In another great article from Robert P. Murphy at the Ludwig von Mises Institute, entitled “Do You Austrians Have a Better Idea?”, ten steps are laid out as an alternative to the Keyensian-style “stimulation” plan set forth by Obama, Geithner, Bernanke, and the rest of the gang.  Mostly, the plan includes eliminating various taxes, greatly reducing expenditures (including major reductions in military expenses), and eliminating federal agencies such as the SEC, DEA, and the Department of Education.

Naturally such are ideas aren’t politically feasible given the current batch of morons elected to Congress, but nevertheless they are badly needed.

Read the article:

A lot of people get annoyed with Austrian economists because they tend to be so dogmatic (we prefer the term consistent) and because they cloak their strictly economic claims with self-righteousness (we prefer the term morality). After a good Austrian bashing of the latest call to steal taxpayer money and waste it on something that will make a given problem worse, the stumped critics will often shout, “Oh yeah? Well do you guys have a better idea?” [Continue]

Must Hear Interview: Glenn Beck interviews Tom Woods on radio show

February 9th, 2009 10:42 pm  |  by  |  Published in Big Government, Commentary, Economics, Federal Reserve, Free Market, government spending, History, inflation, Liberty, Ludwig Von Mises, Market Regulation, Maven Commentary, Money, Philosophy, Ron Paul, Socialism  |  Comments Off

Glenn Beck has found a new favorite guest. Tom Woods was on his TV show tonight for a short segment, but this morning Beck interviewed Woods for over 15 minutes. It was a great discussion.

They started by referencing a topic near and dear to me: Doing nothing to help the economy.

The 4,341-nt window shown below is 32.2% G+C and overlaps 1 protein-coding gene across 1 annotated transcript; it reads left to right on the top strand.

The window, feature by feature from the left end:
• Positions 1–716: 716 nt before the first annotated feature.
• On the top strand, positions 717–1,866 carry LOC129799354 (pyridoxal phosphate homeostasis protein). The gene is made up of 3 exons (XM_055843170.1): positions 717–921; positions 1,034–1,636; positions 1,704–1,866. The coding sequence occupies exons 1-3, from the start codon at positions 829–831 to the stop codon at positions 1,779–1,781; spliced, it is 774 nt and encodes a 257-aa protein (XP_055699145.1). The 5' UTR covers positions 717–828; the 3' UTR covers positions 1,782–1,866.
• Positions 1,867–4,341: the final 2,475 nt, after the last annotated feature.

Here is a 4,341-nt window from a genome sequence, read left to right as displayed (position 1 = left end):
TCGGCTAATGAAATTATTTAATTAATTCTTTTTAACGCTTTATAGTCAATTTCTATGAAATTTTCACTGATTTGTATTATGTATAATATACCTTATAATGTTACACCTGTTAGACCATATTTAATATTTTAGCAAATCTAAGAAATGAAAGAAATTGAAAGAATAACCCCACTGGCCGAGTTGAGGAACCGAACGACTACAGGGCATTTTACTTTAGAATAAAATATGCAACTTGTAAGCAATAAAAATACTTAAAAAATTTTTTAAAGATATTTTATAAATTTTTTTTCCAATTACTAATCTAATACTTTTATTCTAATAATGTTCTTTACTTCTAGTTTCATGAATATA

They also discuss Woods’ new book “Meltdown“.

I find it amusing that Beck is the first to bring up Ron Paul, but again mentions that he doesn’t agree with him on everything, but on the economy he is “so right”.

They also discuss Austrian Economics with special mentions of Ludwig Von Mises and Hayek, among others. Beck, obviously doesn’t know who Mises is nor the Mises Institute, but it sounds like he’s about to get an education.

Beck ends the interview saying he wants Woods to come on his show “a few more times this week” and write an article for his newsletter. This is yet another baby step towards educating the masses about the “other way” out of our economic mess. Kudos to Beck for having Woods on his show.

Listen to the audio here:

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or download the mp3 here (right click, save as).

Delusions of Paul Krugman

January 1st, 2009 9:44 pm  |  by  |  Published in Banking, Big Government, Debt, Economics, Federal Reserve, Free Market, gold standard, government spending, inflation, Investing, Liberty, Ludwig Von Mises, Money, national debt, Politics, Taxes  |  Comments Off

At the Ludwig von Mises Institute, William L. Anderson has written a fantastic article describing the causes of our bubble economy mostly by doing a number on Paul Krugman, recent Nobel Prize winner who doesn’t seem to have a clue about reality.  It’s a great read: